Report: Ortiz, Ramirez Tested Positive for PEDs in 2003

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Report: Ortiz, Ramirez Tested Positive for PEDs in 2003 David Ortiz and Manny Ramirez are on the 2003 list of Major League Baseball players who tested positive for performance-enhancing drugs, according to a report in The New York Times.

Lawyers with knowledge of the results told the Times that Ortiz and Ramirez are among the 104 players on the list.


“The information about Ramirez and Ortiz emerged through interviews with multiple lawyers and others connected to the pending litigation,” the report says. “The lawyers spoke anonymously because the testing information is under seal by a court order. The lawyers did not identify which drugs were detected.”


When asked by a Times reporter about the test on Thursday, Ortiz said, “I’m not talking about that anymore. I have no comment.”


The test results from 2003 were supposed to remain anonymous, according to an agreement between MLB and the players’ union. Earlier in the year, Alex Rodriguez admitted he had tested positive after a report in Sports Illustrated made the claim.


Ramirez, the World Series MVP for the Red Sox in 2004, was suspended for 50 games earlier this season for testing positive for hCG, a female fertility drug used to mask the presence of steroids in drug tests.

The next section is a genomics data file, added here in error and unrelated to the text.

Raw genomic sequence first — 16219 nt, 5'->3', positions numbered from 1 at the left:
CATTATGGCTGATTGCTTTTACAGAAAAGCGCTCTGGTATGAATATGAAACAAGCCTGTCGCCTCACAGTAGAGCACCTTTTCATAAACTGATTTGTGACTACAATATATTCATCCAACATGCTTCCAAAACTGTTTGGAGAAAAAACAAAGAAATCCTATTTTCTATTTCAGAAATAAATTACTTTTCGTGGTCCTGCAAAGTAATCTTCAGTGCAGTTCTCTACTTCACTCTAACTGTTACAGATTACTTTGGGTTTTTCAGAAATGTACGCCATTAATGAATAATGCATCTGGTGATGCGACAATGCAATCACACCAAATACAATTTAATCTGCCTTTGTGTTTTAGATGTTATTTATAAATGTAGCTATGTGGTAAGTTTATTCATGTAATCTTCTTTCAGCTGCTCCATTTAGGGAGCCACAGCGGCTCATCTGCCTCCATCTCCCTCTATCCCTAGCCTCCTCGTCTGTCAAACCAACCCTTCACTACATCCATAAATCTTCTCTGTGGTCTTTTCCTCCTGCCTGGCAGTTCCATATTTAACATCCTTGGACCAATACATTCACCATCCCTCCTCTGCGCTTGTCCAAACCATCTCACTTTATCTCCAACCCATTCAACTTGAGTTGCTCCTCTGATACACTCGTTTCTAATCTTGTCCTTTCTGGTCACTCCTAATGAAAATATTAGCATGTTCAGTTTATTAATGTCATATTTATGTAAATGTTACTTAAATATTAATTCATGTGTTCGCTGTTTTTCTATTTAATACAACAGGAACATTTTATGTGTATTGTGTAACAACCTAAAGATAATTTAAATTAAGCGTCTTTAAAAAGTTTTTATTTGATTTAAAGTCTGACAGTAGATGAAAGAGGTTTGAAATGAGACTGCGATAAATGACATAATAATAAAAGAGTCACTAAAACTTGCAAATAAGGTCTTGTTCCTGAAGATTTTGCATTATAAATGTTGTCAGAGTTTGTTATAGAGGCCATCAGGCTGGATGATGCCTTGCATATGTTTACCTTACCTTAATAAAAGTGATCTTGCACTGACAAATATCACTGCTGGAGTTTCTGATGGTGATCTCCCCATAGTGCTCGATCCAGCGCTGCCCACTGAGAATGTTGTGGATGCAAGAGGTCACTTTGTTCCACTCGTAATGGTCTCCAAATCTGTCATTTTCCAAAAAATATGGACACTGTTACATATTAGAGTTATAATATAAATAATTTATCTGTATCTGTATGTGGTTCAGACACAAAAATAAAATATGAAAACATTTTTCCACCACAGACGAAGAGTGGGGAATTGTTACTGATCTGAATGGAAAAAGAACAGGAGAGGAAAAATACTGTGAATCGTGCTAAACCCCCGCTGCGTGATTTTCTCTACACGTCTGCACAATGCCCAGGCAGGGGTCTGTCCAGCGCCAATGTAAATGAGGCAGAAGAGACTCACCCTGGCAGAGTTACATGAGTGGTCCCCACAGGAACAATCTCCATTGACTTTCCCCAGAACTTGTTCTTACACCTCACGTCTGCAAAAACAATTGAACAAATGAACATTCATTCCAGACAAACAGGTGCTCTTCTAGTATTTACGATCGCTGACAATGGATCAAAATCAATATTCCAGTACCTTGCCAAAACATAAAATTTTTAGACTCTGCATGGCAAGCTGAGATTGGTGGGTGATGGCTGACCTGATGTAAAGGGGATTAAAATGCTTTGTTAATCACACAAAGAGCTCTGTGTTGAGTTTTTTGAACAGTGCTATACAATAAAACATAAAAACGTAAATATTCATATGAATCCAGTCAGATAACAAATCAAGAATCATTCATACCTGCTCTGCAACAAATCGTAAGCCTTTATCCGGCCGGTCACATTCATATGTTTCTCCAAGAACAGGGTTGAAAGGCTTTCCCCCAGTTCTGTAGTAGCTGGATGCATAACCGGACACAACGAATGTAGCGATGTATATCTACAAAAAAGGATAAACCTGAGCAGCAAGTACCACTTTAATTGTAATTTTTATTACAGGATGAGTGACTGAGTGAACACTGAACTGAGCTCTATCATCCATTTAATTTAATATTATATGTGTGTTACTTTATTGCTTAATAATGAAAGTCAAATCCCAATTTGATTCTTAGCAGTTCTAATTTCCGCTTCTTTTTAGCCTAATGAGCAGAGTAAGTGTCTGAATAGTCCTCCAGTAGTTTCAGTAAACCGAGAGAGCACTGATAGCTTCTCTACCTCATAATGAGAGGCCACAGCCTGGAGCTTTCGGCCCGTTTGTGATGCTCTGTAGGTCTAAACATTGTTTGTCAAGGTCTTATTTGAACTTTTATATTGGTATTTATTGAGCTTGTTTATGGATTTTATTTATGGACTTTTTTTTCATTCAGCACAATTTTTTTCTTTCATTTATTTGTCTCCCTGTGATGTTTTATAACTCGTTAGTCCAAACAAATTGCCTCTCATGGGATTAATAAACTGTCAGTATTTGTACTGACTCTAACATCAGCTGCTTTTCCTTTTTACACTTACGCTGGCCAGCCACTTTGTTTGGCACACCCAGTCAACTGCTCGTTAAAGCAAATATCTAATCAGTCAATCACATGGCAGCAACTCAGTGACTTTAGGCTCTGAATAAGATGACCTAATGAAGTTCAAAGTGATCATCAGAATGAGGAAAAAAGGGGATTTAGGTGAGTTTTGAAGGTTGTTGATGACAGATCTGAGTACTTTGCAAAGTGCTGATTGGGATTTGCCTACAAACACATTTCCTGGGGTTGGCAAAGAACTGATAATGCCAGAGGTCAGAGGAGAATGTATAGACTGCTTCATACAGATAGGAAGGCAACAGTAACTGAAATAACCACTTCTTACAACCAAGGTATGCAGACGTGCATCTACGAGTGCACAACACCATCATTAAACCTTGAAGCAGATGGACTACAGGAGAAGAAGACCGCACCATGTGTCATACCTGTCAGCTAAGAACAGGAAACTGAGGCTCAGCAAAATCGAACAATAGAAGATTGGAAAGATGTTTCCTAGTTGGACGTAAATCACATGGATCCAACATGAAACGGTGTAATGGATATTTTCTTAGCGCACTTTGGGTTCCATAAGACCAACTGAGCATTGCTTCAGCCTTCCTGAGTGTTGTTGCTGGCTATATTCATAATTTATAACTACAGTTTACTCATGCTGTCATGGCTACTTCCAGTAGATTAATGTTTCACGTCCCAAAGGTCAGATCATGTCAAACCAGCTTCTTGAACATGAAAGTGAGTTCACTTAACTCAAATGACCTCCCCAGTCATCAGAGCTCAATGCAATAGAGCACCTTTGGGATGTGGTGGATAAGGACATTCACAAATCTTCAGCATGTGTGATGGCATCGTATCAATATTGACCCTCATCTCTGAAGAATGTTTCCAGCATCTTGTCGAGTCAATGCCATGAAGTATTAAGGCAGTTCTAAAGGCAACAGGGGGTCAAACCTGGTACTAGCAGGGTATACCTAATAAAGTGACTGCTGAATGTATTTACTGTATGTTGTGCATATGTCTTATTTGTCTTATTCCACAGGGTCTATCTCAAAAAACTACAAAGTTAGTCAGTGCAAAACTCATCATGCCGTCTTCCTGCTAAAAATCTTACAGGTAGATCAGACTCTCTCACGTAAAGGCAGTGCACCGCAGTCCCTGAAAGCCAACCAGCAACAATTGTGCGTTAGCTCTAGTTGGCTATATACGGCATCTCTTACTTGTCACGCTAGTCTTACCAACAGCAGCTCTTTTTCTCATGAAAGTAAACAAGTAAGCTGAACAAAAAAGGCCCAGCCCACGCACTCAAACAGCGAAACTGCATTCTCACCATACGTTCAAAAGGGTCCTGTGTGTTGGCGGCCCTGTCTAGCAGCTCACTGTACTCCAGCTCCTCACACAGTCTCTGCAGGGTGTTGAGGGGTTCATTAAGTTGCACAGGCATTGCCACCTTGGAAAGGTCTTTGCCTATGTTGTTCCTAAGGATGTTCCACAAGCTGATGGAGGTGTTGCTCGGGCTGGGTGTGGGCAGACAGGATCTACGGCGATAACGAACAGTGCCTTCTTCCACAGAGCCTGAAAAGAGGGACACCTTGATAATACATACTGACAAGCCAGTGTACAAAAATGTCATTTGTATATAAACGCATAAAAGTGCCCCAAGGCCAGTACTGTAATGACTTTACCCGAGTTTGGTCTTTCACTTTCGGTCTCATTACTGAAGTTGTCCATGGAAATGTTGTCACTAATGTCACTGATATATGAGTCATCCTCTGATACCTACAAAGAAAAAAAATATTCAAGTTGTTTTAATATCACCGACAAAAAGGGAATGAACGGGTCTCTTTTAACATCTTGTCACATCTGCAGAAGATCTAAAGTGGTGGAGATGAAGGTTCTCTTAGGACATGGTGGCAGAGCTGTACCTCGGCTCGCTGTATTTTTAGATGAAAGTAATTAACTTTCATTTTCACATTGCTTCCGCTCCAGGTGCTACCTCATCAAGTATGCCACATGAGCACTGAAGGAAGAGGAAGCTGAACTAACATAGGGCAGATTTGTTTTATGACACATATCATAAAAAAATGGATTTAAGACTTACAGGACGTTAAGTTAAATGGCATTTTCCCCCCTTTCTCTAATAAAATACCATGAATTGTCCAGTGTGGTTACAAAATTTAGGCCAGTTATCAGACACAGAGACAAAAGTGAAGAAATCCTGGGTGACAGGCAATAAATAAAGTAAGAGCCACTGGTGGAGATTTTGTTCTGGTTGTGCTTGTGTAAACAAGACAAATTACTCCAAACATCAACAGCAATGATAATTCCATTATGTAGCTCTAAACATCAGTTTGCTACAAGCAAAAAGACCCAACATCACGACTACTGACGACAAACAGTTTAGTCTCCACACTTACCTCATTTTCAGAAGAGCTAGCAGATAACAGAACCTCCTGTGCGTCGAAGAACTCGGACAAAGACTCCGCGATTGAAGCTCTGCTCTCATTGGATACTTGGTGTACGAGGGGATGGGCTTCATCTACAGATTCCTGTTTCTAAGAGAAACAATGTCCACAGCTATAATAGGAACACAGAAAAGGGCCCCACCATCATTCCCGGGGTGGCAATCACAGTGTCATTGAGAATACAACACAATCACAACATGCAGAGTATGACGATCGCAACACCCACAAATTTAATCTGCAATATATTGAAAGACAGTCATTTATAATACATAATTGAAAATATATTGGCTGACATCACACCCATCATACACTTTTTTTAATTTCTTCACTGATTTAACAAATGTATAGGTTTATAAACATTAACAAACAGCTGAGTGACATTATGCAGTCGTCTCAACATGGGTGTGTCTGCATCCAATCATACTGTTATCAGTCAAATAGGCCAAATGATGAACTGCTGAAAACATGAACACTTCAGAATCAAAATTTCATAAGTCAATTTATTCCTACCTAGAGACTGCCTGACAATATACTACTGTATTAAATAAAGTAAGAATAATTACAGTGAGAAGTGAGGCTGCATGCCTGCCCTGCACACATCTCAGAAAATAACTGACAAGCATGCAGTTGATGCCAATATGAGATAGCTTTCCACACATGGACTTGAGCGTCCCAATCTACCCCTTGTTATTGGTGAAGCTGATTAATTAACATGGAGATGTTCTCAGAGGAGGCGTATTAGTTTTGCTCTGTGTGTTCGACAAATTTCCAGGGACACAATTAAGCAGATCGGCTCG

Ortiz, the MVP of the 2004 ALCS against the New York Yankees, has spoken out against steroid users as recently as this past March.


“I would suggest everybody get tested, not random, everybody,” he told The Associated Press. “You go team by team. You test everybody three, four times a year, and that’s about it.”


His suggestion for those who test positive was simple: “Ban ’em for the whole year,” he said.


Ortiz has also said in the past that he and other Dominican players could have unknowingly taken performance-enhancing drugs in food products such as protein shakes purchased in the Dominican Republic.


After his suspension in May, Ramirez said in a statement, “I do want to say one other thing. I’ve taken and passed about 15 drug tests over the past five seasons.”


That five-year period dates back to 2004, a year after the reported failed test.

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